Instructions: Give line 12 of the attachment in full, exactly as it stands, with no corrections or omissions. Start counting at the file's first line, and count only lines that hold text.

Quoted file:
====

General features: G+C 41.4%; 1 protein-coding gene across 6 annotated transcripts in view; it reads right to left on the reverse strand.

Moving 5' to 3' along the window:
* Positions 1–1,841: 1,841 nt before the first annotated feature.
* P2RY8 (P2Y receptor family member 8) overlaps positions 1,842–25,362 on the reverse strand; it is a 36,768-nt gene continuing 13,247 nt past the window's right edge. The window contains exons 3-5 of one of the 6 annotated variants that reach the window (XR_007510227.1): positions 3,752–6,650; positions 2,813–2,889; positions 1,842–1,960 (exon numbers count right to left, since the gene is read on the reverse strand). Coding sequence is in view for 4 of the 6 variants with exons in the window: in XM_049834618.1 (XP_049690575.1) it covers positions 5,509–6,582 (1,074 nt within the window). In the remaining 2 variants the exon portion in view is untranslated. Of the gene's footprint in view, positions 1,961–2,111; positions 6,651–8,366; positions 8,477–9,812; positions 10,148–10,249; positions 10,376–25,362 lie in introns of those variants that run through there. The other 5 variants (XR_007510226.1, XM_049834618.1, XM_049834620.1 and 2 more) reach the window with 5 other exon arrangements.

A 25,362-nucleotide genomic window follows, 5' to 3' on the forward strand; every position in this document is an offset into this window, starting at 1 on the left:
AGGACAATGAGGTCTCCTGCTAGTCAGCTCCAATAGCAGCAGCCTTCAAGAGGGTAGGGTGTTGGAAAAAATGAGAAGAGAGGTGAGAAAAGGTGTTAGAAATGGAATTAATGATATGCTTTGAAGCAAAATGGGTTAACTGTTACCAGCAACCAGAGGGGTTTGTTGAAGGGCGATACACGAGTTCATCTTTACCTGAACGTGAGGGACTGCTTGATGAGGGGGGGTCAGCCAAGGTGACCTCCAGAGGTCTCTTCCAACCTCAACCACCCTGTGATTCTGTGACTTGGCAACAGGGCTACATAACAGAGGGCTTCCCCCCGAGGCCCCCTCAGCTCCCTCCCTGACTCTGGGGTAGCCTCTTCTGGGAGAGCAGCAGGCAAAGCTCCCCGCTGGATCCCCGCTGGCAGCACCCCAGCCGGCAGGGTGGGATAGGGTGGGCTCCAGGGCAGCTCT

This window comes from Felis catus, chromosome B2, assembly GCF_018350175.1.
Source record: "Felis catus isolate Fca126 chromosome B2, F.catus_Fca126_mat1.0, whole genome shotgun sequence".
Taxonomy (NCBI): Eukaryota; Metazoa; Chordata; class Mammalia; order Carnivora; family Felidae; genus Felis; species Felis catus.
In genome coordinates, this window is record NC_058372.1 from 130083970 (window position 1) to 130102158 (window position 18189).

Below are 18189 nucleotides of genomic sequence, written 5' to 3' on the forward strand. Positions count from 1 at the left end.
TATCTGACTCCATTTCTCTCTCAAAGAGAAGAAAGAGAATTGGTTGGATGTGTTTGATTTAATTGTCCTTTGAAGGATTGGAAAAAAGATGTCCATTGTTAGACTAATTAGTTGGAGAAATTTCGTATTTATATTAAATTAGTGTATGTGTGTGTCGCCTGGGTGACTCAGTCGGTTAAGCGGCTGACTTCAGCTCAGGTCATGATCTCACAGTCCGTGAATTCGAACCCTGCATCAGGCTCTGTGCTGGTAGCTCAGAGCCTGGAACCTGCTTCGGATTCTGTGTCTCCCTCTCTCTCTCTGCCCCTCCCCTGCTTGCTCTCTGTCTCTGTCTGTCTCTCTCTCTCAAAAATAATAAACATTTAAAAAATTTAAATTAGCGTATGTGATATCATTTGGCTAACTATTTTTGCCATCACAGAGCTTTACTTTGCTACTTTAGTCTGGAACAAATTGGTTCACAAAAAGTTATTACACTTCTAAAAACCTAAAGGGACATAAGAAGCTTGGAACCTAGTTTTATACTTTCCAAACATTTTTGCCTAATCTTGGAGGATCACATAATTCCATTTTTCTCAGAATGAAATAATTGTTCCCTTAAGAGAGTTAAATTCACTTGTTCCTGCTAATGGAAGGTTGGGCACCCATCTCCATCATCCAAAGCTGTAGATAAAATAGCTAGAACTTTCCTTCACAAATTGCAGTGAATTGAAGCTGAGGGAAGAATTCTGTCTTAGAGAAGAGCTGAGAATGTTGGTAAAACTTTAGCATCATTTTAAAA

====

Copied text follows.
TATCTGACTCCATTTCTCTCTCAAAGAGAAGAAAGAGAATTGGTTGGATGTGTTTGATTTAATTGTCCTTTGAAGGATTGGAAAAAAGATGTCCATTGTTAGACTAATTAGTTGGAGAAATTTCGTATTTATATTAAATTAGTGTATGTGTGTGTCGCCTGGGTGACTCAGTCGGTTAAGCGGCTGACTTCAGCTCAGGTCATGATCTCACAGTCCGTGAATTCGAACCCTGCATCAGGCTCTGTGCTGGTAGCTCAGAGCCTGGAACCTGCTTCGGATTCTGTGTCTCCCTCTCTCTCTCTGCCCCTCCCCTGCTTGCTCTCTGTCTCTGTCTGTCTCTCTCTCTCAAAAATAATAAACATTTAAAAAATTTAAATTAGCGTATGTGATATCATTTGGCTAACTATTTTTGCCATCACAGAGCTTTACTTTGCTACTTTAGTCTGGAACAAATTGGTTCACAAAAAGTTATTACACTTCTAAAAACCTAAAGGGACATAAGAAGCTTGGAACCTAGTTTTATACTTTCCAAACATTTTTGCCTAATCTTGGAGGATCACATAATTCCATTTTTCTCAGAATGAAATAATTGTTCCCTTAAGAGAGTTAAATTCACTTGTTCCTGCTAATGGAAGGTTGGGCACCCATCTCCATCATCCAAAGCTGTAGATAAAATAGCTAGAACTTTCCTTCACAAATTGCAGTGAATTGAAGCTGAGGGAAGAATTCTGTCTTAGAGAAGAGCTGAGAATGTTGGTAAAACTTTAGCATCATTTTAAAA